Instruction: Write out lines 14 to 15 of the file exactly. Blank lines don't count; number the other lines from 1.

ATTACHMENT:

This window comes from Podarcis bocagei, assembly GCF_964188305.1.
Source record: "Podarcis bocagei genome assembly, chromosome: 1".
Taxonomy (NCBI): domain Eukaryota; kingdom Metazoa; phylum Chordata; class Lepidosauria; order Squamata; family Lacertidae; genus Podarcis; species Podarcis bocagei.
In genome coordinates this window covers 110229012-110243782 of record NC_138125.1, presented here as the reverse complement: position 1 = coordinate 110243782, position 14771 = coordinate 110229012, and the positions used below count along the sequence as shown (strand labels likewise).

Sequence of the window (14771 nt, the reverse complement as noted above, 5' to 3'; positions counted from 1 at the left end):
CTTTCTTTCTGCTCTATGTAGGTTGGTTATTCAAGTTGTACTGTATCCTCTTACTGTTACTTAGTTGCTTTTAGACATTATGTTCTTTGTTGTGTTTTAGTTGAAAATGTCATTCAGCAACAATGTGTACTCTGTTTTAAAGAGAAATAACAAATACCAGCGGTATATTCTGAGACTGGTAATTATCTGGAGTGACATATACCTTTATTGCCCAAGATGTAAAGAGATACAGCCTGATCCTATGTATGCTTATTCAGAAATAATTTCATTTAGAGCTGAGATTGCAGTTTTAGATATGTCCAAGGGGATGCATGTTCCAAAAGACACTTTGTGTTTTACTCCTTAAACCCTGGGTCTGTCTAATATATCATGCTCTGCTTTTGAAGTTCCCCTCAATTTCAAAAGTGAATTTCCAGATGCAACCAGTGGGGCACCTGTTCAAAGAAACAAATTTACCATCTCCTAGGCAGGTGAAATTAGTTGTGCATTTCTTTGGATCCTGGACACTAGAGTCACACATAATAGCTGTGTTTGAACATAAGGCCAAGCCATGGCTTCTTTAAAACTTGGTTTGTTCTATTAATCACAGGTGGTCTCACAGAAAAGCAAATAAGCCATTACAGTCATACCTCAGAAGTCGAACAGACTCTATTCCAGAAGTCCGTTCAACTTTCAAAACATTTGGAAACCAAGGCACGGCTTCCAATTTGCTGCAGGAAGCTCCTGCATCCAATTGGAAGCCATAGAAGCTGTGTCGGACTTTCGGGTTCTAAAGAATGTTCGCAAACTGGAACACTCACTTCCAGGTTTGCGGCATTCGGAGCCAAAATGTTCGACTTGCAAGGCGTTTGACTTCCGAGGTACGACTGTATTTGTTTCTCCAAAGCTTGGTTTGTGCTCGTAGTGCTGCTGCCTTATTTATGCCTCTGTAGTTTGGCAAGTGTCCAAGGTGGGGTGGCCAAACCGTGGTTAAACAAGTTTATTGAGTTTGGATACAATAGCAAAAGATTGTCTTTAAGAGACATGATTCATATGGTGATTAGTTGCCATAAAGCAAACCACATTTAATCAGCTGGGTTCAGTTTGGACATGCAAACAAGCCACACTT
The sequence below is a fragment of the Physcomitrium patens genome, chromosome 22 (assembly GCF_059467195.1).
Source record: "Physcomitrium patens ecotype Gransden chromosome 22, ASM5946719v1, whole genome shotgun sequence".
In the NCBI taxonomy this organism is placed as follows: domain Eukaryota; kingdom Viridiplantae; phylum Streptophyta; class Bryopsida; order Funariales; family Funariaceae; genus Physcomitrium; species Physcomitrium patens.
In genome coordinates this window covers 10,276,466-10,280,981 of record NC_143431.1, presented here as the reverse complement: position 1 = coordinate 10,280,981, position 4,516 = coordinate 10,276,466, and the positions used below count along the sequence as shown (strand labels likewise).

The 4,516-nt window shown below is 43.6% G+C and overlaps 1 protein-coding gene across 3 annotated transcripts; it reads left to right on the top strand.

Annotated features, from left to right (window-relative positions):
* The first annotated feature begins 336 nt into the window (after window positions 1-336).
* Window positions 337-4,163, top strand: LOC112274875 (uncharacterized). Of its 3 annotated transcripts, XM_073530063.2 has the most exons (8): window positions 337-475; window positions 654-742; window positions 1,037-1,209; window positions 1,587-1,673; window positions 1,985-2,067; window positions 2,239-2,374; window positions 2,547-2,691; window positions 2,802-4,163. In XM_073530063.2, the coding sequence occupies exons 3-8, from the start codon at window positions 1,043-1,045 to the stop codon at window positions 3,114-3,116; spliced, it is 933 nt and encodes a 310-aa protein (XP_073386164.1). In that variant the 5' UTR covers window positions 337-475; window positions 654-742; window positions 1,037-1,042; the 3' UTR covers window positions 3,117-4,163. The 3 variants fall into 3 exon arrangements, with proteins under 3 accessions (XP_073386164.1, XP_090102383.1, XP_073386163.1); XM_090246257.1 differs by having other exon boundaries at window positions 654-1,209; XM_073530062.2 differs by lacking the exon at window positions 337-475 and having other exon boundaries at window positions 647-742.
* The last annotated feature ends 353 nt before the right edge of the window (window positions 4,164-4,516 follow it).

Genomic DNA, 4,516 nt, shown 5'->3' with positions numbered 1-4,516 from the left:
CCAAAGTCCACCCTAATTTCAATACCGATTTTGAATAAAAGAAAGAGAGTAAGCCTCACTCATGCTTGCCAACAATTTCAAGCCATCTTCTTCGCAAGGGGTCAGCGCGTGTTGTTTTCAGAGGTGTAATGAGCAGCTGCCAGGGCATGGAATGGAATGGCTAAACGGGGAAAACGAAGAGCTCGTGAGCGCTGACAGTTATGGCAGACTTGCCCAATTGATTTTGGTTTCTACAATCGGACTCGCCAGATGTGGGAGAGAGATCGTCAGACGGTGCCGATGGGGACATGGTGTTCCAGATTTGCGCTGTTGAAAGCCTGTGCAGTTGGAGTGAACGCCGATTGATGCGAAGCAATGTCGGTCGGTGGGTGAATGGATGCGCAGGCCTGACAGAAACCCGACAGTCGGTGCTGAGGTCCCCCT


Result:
* Window positions 337-4,163, top strand: LOC112274875 (uncharacterized). Of its 3 annotated transcripts, XM_073530063.2 has the most exons (8): window positions 337-475; window positions 654-742; window positions 1,037-1,209; window positions 1,587-1,673; window positions 1,985-2,067; window positions 2,239-2,374; window positions 2,547-2,691; window positions 2,802-4,163. In XM_073530063.2, the coding sequence occupies exons 3-8, from the start codon at window positions 1,043-1,045 to the stop codon at window positions 3,114-3,116; spliced, it is 933 nt and encodes a 310-aa protein (XP_073386164.1). In that variant the 5' UTR covers window positions 337-475; window positions 654-742; window positions 1,037-1,042; the 3' UTR covers window positions 3,117-4,163. The 3 variants fall into 3 exon arrangements, with proteins under 3 accessions (XP_073386164.1, XP_090102383.1, XP_073386163.1); XM_090246257.1 differs by having other exon boundaries at window positions 654-1,209; XM_073530062.2 differs by lacking the exon at window positions 337-475 and having other exon boundaries at window positions 647-742.
* The last annotated feature ends 353 nt before the right edge of the window (window positions 4,164-4,516 follow it).